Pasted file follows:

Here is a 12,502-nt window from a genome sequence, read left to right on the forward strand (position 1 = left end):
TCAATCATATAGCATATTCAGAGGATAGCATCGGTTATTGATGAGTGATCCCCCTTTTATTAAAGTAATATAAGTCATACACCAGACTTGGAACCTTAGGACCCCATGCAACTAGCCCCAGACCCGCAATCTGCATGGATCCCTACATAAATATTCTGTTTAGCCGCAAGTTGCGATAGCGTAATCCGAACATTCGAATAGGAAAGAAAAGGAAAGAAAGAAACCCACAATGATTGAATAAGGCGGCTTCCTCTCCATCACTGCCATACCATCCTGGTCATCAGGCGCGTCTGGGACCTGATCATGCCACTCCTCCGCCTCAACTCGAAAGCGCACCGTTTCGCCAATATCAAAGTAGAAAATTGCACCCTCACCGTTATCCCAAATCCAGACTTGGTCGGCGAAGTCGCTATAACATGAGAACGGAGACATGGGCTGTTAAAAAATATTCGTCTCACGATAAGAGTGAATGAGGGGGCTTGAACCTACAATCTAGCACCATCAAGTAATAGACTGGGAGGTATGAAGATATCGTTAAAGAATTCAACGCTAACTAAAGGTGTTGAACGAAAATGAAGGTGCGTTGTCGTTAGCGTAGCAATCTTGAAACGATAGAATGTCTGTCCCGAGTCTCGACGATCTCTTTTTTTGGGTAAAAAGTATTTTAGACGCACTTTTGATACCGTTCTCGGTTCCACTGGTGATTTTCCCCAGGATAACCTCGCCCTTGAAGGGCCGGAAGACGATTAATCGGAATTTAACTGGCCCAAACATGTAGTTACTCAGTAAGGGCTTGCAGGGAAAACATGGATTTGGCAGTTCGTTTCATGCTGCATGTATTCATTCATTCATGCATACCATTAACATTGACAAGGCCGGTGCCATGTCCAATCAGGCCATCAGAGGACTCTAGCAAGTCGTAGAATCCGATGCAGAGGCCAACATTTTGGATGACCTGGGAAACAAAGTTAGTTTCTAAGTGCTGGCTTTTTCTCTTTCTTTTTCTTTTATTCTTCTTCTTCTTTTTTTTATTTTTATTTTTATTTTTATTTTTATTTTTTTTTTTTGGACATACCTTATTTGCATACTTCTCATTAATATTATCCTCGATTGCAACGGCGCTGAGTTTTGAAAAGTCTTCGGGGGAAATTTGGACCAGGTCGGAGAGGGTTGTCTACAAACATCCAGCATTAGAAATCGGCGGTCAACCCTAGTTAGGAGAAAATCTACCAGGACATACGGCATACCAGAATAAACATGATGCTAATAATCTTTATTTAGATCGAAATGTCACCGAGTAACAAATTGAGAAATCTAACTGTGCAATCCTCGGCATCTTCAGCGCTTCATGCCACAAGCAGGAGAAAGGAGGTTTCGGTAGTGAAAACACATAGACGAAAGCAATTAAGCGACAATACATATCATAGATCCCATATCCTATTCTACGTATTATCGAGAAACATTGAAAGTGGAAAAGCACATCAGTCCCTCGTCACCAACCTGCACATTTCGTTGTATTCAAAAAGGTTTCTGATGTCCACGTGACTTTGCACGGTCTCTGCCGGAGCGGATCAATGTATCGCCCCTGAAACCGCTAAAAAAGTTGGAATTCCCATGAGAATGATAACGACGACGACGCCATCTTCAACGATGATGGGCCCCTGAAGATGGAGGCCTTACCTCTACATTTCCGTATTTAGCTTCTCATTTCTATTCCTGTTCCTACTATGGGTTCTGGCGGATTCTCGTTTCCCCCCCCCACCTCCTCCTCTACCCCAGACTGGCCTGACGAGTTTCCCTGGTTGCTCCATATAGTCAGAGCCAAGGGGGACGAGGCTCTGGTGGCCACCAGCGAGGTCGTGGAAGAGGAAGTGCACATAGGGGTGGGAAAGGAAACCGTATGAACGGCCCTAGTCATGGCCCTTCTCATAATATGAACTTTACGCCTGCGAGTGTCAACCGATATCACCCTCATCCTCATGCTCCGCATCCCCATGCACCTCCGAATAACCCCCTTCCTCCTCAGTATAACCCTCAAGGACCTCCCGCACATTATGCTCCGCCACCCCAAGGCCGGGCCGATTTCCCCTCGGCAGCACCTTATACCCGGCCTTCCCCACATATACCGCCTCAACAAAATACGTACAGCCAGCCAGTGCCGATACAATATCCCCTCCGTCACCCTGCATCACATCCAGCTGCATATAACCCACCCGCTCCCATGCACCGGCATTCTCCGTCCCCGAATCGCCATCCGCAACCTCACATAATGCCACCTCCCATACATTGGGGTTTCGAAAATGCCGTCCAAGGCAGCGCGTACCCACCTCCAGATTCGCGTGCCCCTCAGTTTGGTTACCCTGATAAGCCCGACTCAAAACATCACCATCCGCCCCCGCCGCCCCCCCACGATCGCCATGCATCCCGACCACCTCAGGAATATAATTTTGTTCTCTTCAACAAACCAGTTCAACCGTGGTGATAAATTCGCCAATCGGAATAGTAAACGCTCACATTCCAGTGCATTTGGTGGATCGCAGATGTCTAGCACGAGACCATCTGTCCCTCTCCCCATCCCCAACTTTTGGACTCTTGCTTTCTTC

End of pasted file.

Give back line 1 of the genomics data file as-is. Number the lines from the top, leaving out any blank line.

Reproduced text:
Here is a 12,502-nt window from a genome sequence, read left to right on the forward strand (position 1 = left end):